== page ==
What You Need to Know About Central Air Conditioning

central air conditioningIs this summer heatwave melting you into a puddle on the ground? A lot of people can make it through the warm,  Midwest seasons using only window or portable A/C units. Some get by with just fans. If those aren’t enough to make you comfortable, it might be time to consider having central air conditioning installed.

How Central Air Conditioning Works

Central A/C allows cool air to flow through a system of supply and return ducts. The supply registers and ducts transmit cooled air from the A/C unit throughout your home. As the cooled air circulates in your home, it becomes warmer and flows back to the central A/C via registers and return ducts. This system is one of the most common and efficient ways to cool your home.

If you plan to have a central air conditioning unit installed, the size of your home will determine the size of the unit you’ll need. It is also essential to have the correct size duct work so that the cooling needs of every room are met. The system can be inefficient if ducts are leaky or not insulated. Every seam and joint must be properly sealed. Adding a central AC system can cost less if you already have heating ducts. But remember that the ducts used for heating might not be in the right location or size for optimal cooling.

A central AC unit features a condenser placed outside your home and a fan-and-coil system that is connected by pipes carrying refrigerant. The most common design of a central A/C has the refrigerant circulating between an interior coil and a corresponding exterior condenser with compressor. The air is cooled by the refrigerant and is dehumidified in the process. The air is then circulated by a blower through the ducts all over the home.

Adding a central air conditioner can be expensive, especially if there are no ducts in your home; but most homeowners agree that it’s worth every penny. Contact American Air to have one of our HVAC specialists asses your needs and give you an estimate.

Why Does My Circuit Breaker Keep Tripping?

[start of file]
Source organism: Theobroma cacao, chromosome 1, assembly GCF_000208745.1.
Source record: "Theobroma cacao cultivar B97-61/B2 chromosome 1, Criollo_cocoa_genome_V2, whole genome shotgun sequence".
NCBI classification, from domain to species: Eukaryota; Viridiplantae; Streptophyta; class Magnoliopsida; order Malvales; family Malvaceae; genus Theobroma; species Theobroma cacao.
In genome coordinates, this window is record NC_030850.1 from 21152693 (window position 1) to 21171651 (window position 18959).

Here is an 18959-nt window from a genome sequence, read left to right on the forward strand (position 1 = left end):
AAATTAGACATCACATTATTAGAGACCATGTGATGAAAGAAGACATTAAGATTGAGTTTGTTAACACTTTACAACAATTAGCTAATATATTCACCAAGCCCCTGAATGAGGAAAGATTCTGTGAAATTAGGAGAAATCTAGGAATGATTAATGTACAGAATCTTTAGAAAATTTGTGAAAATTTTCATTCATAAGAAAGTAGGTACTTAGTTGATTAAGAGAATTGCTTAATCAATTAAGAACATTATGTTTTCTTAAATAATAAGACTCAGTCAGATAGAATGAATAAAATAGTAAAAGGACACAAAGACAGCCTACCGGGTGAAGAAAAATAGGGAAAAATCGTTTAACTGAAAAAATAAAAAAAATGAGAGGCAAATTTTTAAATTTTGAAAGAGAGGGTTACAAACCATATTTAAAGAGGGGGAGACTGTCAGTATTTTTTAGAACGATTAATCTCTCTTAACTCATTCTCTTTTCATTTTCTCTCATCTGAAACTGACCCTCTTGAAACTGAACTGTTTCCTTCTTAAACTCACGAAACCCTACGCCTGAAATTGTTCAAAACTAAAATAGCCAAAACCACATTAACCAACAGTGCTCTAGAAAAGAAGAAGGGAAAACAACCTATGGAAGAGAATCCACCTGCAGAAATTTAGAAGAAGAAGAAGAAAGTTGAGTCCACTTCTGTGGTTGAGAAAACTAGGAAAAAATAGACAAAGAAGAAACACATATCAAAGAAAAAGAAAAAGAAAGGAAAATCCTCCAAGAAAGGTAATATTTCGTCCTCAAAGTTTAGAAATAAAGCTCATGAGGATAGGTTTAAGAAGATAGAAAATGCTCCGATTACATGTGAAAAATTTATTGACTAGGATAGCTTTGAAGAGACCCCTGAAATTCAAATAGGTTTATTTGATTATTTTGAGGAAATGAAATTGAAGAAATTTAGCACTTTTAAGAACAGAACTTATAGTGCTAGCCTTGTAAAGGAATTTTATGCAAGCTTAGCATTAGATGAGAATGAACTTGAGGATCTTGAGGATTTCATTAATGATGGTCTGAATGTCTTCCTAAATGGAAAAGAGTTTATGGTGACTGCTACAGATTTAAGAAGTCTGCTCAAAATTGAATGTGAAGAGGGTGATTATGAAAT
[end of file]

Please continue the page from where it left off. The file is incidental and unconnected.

circuit breakerEvery circuit contains cables, connections, switches and other electrical equipment that is designed to transmit a maximum electrical current defined by the manufacturer. The circuit can melt, break down or catch on fire if it is exposed to more than it can carry. Circuit breakers were created to solve this problem, making sure that each circuit carries only the maximum capacity that it can manage. When too much electrical current is transmitted through the circuit breaker, it will trip; causing the outlets not to work until the circuit is manually switched back.


3 Reasons Why Circuit Breakers Trip

Overloaded Circuit. Check your sockets. How many appliances are connected to a single outlet? Having more than one major appliance (like kitchen appliances, space heaters, AC units and hair dryers) plugged into the same circuit leads to over usage of what the circuit can accommodate. When this happens, the circuit overheats and is automatically turned off from the electrical system by the circuit breaker.

Short-circuit. A short-circuit is different than an overloaded circuit, and typically has a cable or a section of the fixed wiring that is damaged. Any change you make in your house can put your electrical cable at risk. Cables hidden behind walls can be damaged by a drill, a nail or a screw. Even digging in the soil while landscaping or gardening can damage underground cables. A licensed electrician can repair this, making your home safe!

Faulty Appliances. Earth leakage current, also known as residual or ground fault current, is electricity that runs from the electrical installation to the conductive materials of the home or to the ground. An appliance can cause an earth leakage current, which is the most usual cause why circuit breakers trip. Electrical appliances pass current between the installation live conductors. They can let the current to run through their metal elements into your body and to the ground when they become faulty. Certain kinds of circuit breakers can detect this current running to the ground, protecting you from electric shock.

Contact a professional electrician if your circuit breaker keeps tripping.

What you Need to Know about a Clogged Sewer Line

clogged sewer lineA clogged drain in your home can quickly become a major inconvenience. It will prevent you from getting things done, and leave gross residue behind. Whether it’s in the kitchen or bathroom, a clogged drain is no fun. Clogged drains can become a breeding ground for bacteria and can even cause your or members of your family to get sick. Most clogged drains can be fixed with a plunger, a drain clearing solution, or by manually removing hair/debris from the drain. If these DIY tricks aren’t working, there’s a chance your main sewer line might be clogged.  Read the signs below to get a better idea if that’s the case.

Signs of a Clogged Sewer Line

  • Multiple drains are backing up with water
  • Bad odors coming from your drains
  • Gurgling noises coming from your drains or toilet
  • Bubbling water in your toilet when you use the bathroom sink or shower
  • Water backing up from your basement floor drain


Culprits of a Clogged Sewer Line

  • Feminine hygiene products
  • Paper towels
  • Baby wipes
  • And the most common culprit, Tree roots


If you think that your main sewer line is clogged, call American Air right away before it becomes a bigger problem. A licensed plumber will use a camera to scope your drain to find out what is causing the clog. Once the issue is determined they will either use an interior drain water jet OR a snake, to free any trapped debris or tree roots from inside the sewer lines.